Carolee Schneemann (b. 1939) keeps insisting that she is a painter and is even quoted in the catalogue of this retrospective as saying, in 1993, that she will die a painter. Still, when mentioned, she is usually identified as one of the most influential feminist performance artists of her time. With Interior Scroll (1975/77), she went down in art history for painting large strokes on her naked body and then extracting a text from her vagina as she read from it. Another benchmark is the film Fuses (1964-67), showing the artist and James Tenney (a musician and composer and her partner at the time) having sex. Shot over the course of several years, mostly from her cat’s point of view, the 18-minute film not only is erotic and self-aware, but also investigates celluloid through collagelike editing and physical manipulations, such as burning and scratching the footage as well as dropping it into acid.
The retrospective, titled “Kinetic Painting” and organized by a team led by Salzburg director Sabine Breitwieser, features these signature pieces but also extends back some 60 years to include Schneemann’s abstract canvases from the late 1950s and early 1960s, when the artist was still receiving her formal painting education. Comprising roughly 350 works—among them, documentation of happenings and performances, experimental films and mixed-medium installations—the exhibition is installed in a loosely chronological way, allowing for similar works to be grouped: paintings by genre (landscape, portrait, still life), assemblages, artist’s books, etc. The show leaves no doubt that Schneemann’s practice has been a continuous endeavor to expand painting into space and time.
Her early paintings seem to literally push against the boundaries of the frames. In Personae: J.T. and Three Kitsch’s (1957), Schneemann depicts Tenney lying in bed, his body filling the entire canvas, his left foot cropped by the edge and forced out of the image plane. The desire to break out of the canvas is most obvious in Pin Wheel (1957), Schneemann’s first moving image. A simple mechanism on the back of this gestural painting allows the work to be spun like a wheel of fortune. Once in motion, a colorful explosion of red, yellow and green expands outward, prompting onlookers to imagine the paint splashing about as if it hadn’t dried years ago.
The artist’s assemblages in the adjoining gallery start off with examples from the “Controlled Burning Series” (1962-64). For these, she arranged broken mirrors, smashed glass, torn magazine pages and photographs into small painted crates and boxes and set the interiors on fire, closing the lids to let the contents burn. Having just moved to New York from Illinois, she quickly became involved with the flourishing avant-garde arts scene, leading her to work with the Judson Dance Theater and participate in events with Claes Oldenburg and Robert Rauschenberg. Although, as Breitwieser and Branden W. Joseph both state in the catalogue, she still saw herself as a painter, these influences fueled her desire to incorporate everyday materials and chance into her work. Rauschenberg’s Combines are among the first things that spring to mind when looking at some of the works here.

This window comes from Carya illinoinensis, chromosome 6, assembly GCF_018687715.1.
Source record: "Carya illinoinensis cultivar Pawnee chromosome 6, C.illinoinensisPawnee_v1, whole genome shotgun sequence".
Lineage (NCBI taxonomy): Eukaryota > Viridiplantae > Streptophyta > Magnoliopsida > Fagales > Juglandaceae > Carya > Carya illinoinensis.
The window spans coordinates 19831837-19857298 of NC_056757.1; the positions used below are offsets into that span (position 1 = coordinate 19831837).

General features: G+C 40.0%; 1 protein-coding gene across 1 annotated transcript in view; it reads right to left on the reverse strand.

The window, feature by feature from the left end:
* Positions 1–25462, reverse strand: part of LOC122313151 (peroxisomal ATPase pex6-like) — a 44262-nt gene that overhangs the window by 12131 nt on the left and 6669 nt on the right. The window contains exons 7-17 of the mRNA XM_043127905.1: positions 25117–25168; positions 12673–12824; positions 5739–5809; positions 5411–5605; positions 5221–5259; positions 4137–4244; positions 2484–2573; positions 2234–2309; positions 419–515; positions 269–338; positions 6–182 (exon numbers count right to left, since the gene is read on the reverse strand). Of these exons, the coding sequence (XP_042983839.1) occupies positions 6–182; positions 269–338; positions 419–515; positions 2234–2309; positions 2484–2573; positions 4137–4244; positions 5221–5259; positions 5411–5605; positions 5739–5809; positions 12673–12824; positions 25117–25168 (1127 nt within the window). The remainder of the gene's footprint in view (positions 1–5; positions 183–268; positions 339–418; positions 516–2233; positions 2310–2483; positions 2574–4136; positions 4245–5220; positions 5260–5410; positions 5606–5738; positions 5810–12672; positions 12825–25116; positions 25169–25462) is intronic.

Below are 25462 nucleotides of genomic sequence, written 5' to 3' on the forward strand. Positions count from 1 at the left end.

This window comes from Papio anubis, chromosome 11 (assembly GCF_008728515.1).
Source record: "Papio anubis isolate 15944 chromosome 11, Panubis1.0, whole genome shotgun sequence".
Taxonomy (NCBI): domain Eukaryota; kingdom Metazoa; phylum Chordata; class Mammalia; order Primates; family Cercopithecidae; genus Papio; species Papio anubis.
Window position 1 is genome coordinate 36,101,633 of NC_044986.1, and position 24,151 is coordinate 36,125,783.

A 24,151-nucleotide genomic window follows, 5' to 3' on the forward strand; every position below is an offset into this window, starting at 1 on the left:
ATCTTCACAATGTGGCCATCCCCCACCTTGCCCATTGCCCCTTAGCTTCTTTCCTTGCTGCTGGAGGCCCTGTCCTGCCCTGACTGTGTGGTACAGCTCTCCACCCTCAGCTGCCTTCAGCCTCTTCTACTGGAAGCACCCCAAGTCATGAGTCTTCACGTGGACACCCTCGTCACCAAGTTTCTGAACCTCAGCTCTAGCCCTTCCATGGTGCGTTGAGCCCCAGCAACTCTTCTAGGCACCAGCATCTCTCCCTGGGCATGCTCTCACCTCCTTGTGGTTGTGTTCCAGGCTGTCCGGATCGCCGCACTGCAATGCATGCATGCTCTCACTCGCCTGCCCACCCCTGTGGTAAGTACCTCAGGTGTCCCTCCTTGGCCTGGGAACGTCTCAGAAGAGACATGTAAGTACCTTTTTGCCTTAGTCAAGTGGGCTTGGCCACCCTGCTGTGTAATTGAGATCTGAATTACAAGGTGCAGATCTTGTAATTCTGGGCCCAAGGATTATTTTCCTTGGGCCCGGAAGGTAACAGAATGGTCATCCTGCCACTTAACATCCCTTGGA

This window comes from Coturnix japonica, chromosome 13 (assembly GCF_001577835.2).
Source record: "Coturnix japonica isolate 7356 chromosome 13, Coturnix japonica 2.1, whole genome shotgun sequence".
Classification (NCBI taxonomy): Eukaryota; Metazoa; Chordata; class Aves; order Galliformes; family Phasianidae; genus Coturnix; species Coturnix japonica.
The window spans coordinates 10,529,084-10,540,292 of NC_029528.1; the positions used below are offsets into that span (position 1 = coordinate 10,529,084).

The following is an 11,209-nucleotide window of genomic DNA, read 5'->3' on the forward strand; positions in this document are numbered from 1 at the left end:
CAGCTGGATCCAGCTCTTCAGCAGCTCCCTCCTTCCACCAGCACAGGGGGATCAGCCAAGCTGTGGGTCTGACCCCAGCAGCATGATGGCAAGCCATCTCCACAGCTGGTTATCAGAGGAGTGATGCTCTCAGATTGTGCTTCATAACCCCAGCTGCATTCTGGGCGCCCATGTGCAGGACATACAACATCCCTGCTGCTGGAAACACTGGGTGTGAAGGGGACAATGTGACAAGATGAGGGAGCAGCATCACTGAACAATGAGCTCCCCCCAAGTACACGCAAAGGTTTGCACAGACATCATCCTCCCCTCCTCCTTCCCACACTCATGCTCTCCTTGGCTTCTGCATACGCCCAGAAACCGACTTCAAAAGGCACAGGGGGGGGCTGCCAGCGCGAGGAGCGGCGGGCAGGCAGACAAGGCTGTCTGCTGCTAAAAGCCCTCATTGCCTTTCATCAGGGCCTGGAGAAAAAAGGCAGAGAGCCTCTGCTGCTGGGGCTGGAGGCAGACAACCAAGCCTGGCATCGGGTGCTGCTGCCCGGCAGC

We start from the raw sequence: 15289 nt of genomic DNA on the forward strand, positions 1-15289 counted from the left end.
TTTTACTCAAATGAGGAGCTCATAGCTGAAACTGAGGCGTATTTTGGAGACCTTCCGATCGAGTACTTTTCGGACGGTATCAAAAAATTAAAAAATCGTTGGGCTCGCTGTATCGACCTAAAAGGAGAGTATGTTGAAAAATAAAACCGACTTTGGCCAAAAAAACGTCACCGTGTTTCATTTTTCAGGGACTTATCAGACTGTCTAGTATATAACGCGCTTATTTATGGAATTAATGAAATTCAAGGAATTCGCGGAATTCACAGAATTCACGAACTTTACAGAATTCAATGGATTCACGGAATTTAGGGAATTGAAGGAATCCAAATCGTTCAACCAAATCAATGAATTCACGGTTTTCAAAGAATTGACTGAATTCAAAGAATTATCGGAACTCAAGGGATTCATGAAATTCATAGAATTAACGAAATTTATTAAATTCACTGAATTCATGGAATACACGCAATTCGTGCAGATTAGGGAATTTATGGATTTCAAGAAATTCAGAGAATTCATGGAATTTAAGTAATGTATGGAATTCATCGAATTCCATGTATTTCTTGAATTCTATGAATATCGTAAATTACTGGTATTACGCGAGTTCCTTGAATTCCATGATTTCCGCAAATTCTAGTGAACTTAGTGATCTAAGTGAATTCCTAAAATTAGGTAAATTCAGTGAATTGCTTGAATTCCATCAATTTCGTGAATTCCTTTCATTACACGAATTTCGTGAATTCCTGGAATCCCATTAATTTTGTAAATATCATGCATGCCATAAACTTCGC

Her investigations into assemblage rapidly led Schneemann to start using her own body in her work. In Four Fur Cutting Boards (1963), wooden boards approximately the size of a folding screen are covered in oil paint on both sides and adorned with photographs, plastic flowers, battered rotating umbrellas and blinking colored lightbulbs. The piece went on to serve as the backdrop for one of Schneemann’s most iconic works: “Eye Body: 36 Transformative Actions for Camera” (1963). For this black-and-white photo series shot by Icelandic artist Erró in Schneemann’s studio, she covered herself in paint, grease, chalk and ropes and became a part of the assemblage.
The show then turns to moving-image works, including the filmed performance Meat Joy (1964), the diarylike Kitch’s Last Meal (1973-78), which follows the artist’s cat around, and overtly political experiments like the black-and-white film Viet-Flakes (1965), which features collaged images of the Vietnam War and a soundtrack by Tenney. With Up to and Including Her Limits (1973-76), performance became mixed-medium installation in a work that foregrounds both body and mark-making. The viewer confronts the stage set Schneemann used for a performance that plays on nearby monitors. Two white walls and a white floor form a corner, which is streaked with scrawls, scribbles and words; a harness hangs down from the ceiling. To make the work, she swung around in the harness and painted the surfaces until she was too exhausted to continue.
Many of the works on display from the 1980s onward suggest that sociopolitical commentary, often delivered with an acerbic wit, has been a crucial motivation for Schneemann in her development of an expanded painting practice. The floor sculpture War Mop (1983) presents a mechanized mop cleaning a monitor playing 1982 footage of the Lebanese war. In Vulva’s Morphia (1995), a six-by-six grid of overpainted laser prints of vulvas, reproductions of female goddesses from history books and schematic sketches from biology textbooks are intermixed with six vulva-related statements (for example, “Vulva reads Lacan and Baudrillard and discovers she is only a sign”). The exhibition ends on a less convincing note. The installation Flange 6rpm (2011-13) consists of seven wall-mounted motorized aluminum sculptures, which resemble wings or leaves. As they rotate around their axes, images of the flames in which they were cast are projected on the walls. Compared to works that persuade by allowing reality in—the personal and the political—this seems like pure self-referentiality.